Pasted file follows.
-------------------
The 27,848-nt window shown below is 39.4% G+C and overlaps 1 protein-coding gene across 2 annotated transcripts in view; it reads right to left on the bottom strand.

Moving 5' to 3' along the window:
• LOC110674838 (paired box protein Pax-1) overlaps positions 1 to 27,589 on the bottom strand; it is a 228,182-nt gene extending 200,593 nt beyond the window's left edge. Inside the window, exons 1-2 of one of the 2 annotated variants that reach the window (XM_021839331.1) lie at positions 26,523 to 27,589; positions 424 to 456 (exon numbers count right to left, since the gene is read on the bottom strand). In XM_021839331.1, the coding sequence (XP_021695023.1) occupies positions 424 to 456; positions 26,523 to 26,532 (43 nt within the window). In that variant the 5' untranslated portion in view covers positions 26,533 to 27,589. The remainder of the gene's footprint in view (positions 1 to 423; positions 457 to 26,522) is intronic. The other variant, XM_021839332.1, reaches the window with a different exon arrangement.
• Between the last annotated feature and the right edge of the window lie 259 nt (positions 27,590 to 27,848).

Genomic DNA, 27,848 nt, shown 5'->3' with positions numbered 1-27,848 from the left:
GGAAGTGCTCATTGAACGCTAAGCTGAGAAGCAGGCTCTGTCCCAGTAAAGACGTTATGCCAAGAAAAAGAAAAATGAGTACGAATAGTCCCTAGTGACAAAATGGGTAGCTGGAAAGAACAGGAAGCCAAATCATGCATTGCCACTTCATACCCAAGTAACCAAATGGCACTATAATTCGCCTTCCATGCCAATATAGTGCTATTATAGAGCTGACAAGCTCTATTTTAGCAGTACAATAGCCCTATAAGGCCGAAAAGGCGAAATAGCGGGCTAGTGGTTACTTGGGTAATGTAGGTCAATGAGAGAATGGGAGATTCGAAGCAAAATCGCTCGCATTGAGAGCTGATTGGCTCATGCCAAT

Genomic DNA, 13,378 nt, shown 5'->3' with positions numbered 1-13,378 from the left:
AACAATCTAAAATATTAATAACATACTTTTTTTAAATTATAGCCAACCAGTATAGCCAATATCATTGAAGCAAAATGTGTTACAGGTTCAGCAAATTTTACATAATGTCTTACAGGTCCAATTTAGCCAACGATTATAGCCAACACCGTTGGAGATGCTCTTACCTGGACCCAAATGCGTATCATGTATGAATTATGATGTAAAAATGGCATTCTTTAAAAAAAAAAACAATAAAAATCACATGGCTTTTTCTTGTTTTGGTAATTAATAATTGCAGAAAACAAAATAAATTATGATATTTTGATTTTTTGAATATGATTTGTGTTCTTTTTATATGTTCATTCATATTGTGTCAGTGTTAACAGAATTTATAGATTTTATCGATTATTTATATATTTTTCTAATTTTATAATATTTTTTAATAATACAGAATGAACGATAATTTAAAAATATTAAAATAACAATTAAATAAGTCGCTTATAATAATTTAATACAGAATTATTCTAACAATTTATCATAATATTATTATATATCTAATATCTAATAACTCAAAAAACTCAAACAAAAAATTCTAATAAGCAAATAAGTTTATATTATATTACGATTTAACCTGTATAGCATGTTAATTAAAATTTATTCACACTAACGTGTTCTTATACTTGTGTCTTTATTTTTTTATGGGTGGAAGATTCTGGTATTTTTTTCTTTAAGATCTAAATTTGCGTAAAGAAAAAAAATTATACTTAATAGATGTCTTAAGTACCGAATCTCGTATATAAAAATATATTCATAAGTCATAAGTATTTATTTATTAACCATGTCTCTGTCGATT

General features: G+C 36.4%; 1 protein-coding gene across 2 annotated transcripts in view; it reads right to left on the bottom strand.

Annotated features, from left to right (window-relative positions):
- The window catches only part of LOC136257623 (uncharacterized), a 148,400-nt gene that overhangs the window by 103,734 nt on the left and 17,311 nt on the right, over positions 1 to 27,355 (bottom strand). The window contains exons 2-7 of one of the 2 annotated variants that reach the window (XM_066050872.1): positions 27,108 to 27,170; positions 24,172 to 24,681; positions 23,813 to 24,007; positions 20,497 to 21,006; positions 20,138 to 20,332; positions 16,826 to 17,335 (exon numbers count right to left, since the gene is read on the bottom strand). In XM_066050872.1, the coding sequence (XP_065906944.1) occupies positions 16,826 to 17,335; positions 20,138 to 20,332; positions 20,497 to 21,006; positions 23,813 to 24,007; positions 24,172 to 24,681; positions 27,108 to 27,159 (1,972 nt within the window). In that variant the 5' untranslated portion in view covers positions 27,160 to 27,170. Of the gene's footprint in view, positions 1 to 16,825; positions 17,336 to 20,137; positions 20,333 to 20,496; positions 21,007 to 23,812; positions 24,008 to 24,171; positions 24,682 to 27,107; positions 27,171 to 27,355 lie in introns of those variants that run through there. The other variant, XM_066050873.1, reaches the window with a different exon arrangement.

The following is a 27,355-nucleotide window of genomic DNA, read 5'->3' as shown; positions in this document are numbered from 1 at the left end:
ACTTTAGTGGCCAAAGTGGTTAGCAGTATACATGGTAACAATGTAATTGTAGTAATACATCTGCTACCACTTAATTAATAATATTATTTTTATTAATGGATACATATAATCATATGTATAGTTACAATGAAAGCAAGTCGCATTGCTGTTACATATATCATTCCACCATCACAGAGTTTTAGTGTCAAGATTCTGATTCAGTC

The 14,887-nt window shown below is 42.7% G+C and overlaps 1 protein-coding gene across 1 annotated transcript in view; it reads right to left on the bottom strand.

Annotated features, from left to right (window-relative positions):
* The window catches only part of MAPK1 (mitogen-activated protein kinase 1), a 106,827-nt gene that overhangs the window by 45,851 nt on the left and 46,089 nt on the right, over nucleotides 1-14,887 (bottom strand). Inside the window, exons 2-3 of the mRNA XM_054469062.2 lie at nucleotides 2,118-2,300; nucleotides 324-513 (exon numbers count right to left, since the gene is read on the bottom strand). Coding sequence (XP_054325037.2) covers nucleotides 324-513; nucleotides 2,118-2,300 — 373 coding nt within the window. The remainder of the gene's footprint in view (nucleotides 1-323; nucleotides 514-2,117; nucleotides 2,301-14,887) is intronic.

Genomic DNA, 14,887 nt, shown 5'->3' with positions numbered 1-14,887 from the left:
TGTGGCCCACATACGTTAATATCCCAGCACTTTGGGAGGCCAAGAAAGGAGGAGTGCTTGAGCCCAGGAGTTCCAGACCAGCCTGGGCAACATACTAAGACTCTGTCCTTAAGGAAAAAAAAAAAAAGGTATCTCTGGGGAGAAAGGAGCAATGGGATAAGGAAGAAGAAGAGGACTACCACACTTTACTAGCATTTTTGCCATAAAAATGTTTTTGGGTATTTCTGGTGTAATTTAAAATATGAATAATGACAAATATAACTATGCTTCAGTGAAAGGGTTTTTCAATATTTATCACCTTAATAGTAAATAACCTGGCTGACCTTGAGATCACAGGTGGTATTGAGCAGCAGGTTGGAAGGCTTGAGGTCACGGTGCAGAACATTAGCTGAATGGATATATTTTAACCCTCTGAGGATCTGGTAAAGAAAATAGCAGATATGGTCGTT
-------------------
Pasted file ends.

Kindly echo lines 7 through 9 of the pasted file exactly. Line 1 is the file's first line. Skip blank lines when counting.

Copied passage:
Genomic DNA, 13,378 nt, shown 5'->3' with positions numbered 1-13,378 from the left:
AACAATCTAAAATATTAATAACATACTTTTTTTAAATTATAGCCAACCAGTATAGCCAATATCATTGAAGCAAAATGTGTTACAGGTTCAGCAAATTTTACATAATGTCTTACAGGTCCAATTTAGCCAACGATTATAGCCAACACCGTTGGAGATGCTCTTACCTGGACCCAAATGCGTATCATGTATGAATTATGATGTAAAAATGGCATTCTTTAAAAAAAAAAACAATAAAAATCACATGGCTTTTTCTTGTTTTGGTAATTAATAATTGCAGAAAACAAAATAAATTATGATATTTTGATTTTTTGAATATGATTTGTGTTCTTTTTATATGTTCATTCATATTGTGTCAGTGTTAACAGAATTTATAGATTTTATCGATTATTTATATATTTTTCTAATTTTATAATATTTTTTAATAATACAGAATGAACGATAATTTAAAAATATTAAAATAACAATTAAATAAGTCGCTTATAATAATTTAATACAGAATTATTCTAACAATTTATCATAATATTATTATATATCTAATATCTAATAACTCAAAAAACTCAAACAAAAAATTCTAATAAGCAAATAAGTTTATATTATATTACGATTTAACCTGTATAGCATGTTAATTAAAATTTATTCACACTAACGTGTTCTTATACTTGTGTCTTTATTTTTTTATGGGTGGAAGATTCTGGTATTTTTTTCTTTAAGATCTAAATTTGCGTAAAGAAAAAAAATTATACTTAATAGATGTCTTAAGTACCGAATCTCGTATATAAAAATATATTCATAAGTCATAAGTATTTATTTATTAACCATGTCTCTGTCGATT

General features: G+C 36.4%; 1 protein-coding gene across 2 annotated transcripts in view; it reads right to left on the bottom strand.